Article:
15 Practical Party Tips
7. Be sure you have all the ingredients you need in hand 24 hours ahead. Prepare anything that can be made in advance, like pies or certain salads, the night before.
8. Have a checklist of everything you need to do and to prepare. Try to make the list in order of what you need to do first to last. Check things off as you go. That will cut down on last-minute panic. An hour before your guests are expected, you should have just about everything done. Plan it that way — then go and take a shower and get dressed. You don’t want to be caught in your apron with your hair askew when everyone arrives. It’s all about planning. And, remember, this party is for you to enjoy as much as for your guests.
9. Delegate. If there’s a roast to carve or wine bottles to open, have in mind a couple of friends you can ask to take care of it when they arrive. If you’re alone, you have to get used to asking for help. That was a hard lesson for me to learn.
10. Stock up on a variety of beverages. If budget is a consideration, don’t serve hard liquor; it’s more expensive than beer or wine, which most people drink, and it requires other accoutrements (ice, mixers, lemons and limes). But be sure to offer several choices for those who don’t drink alcohol; seltzer water and juice usually cover the bases. It’s important to have on hand what you think your guests want. If you don’t drink, don’t impose that stricture on your guests. You’ve invited them to come and enjoy themselves, and that implies that you want to make them happy in the style to which they’re accustomed.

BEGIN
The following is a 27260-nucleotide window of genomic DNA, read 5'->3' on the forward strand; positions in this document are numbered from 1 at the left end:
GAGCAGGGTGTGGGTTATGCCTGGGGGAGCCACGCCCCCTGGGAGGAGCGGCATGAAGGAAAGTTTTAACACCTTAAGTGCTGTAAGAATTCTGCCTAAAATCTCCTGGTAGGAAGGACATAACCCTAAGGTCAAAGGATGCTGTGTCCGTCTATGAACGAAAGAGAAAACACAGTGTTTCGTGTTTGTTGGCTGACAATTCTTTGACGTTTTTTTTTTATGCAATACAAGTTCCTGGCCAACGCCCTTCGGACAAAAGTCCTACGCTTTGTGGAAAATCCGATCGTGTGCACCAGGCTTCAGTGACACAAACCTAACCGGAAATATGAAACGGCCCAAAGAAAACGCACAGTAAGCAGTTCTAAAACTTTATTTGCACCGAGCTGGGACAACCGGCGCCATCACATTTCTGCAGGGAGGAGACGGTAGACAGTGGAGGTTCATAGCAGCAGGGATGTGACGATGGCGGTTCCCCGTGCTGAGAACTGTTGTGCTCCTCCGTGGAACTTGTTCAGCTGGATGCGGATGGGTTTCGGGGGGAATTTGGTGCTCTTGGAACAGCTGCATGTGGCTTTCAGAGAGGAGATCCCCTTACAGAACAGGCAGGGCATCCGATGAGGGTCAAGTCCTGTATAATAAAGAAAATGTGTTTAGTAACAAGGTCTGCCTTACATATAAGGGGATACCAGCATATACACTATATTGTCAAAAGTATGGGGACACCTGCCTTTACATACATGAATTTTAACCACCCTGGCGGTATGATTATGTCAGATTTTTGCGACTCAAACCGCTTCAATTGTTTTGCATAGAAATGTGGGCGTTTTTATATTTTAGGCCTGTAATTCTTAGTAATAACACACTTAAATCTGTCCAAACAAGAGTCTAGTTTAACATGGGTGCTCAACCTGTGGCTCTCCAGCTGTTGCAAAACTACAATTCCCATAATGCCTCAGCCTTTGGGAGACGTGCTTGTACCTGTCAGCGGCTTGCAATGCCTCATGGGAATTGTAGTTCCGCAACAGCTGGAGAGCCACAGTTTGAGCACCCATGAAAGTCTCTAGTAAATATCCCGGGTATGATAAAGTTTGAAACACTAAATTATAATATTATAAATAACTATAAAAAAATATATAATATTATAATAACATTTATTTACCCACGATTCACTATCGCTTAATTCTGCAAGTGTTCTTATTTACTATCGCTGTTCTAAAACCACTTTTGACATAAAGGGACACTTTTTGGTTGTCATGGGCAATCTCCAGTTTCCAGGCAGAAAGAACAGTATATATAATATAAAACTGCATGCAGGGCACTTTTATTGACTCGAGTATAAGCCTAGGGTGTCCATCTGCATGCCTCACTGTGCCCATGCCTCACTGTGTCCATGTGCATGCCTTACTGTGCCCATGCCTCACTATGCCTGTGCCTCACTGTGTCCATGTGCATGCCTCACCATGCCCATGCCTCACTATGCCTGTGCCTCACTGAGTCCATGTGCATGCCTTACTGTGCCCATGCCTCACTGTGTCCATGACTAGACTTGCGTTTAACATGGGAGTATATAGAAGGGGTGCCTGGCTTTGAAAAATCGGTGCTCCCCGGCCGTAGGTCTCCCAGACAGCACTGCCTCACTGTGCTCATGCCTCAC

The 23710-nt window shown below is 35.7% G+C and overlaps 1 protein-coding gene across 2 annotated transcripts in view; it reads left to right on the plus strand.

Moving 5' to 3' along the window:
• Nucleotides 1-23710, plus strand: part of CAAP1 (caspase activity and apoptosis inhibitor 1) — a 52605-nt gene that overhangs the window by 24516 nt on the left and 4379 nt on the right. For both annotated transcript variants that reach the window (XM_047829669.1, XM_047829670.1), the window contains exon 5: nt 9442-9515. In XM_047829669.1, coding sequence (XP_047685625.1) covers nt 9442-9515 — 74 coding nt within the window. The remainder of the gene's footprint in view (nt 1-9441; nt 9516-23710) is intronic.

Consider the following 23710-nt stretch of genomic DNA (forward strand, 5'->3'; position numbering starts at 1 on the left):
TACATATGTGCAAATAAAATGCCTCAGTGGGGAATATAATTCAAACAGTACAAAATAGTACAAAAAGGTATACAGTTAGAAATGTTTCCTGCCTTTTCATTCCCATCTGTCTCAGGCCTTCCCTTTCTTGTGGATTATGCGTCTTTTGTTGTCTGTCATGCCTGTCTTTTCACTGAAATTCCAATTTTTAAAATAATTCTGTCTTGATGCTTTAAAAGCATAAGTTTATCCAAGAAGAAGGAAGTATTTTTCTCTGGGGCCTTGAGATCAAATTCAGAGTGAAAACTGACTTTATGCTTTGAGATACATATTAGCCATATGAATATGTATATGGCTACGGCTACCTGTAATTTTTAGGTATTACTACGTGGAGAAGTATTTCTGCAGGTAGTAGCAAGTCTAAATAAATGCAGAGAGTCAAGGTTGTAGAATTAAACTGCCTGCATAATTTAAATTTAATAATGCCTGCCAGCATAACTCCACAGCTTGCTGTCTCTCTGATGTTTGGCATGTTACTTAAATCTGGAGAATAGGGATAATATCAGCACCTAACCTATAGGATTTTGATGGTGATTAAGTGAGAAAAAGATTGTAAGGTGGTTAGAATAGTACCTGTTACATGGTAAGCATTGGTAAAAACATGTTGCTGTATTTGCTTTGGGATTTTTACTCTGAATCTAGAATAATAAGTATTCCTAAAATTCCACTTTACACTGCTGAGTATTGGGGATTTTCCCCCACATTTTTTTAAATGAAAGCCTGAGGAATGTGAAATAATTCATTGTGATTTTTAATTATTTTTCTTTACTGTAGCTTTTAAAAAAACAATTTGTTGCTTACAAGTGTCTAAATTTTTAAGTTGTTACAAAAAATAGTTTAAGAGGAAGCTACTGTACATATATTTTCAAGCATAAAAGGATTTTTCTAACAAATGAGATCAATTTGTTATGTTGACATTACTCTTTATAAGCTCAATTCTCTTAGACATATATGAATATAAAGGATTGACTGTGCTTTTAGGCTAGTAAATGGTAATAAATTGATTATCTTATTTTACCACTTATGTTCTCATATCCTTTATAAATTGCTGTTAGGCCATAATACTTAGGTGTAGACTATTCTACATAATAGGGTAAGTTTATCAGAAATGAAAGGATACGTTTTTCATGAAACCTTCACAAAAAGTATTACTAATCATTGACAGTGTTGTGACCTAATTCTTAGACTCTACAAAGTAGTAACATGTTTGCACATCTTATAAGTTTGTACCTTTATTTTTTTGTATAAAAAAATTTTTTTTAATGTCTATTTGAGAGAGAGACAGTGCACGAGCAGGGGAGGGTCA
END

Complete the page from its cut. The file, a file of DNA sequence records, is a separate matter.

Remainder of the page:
11. Put all drinks and hors d’oeuvres out on a selected table beforehand, with napkins, glasses, corkscrew, whatever’s needed, so people can help themselves. Make all this as automatic as possible. And set it all up in advance. As people arrive, just invite them to help themselves to a drink of their choice.
12. Pace the courses. Don’t rush the meal. Make sure there’s plenty of food so that everyone can have seconds if they want.
13. Be sure to offer coffee and tea when the meal has ended.
14. You’re there to enjoy yourself, but you’re also there to make sure all your guests are happy. If you notice that one of your guests is, for some reason, hanging back or not included, pull that person into the conversation subtly but deliberately.
15. The reason for your party will usually dictate the size of the crowd, but I’ve always felt that dinner for eight is the ideal size. It’s easy to cook for that number, and the conversation is much calmer and more focused when eight gather around a table.
Read how Edie Clark brings folks together for Orphan Holidays.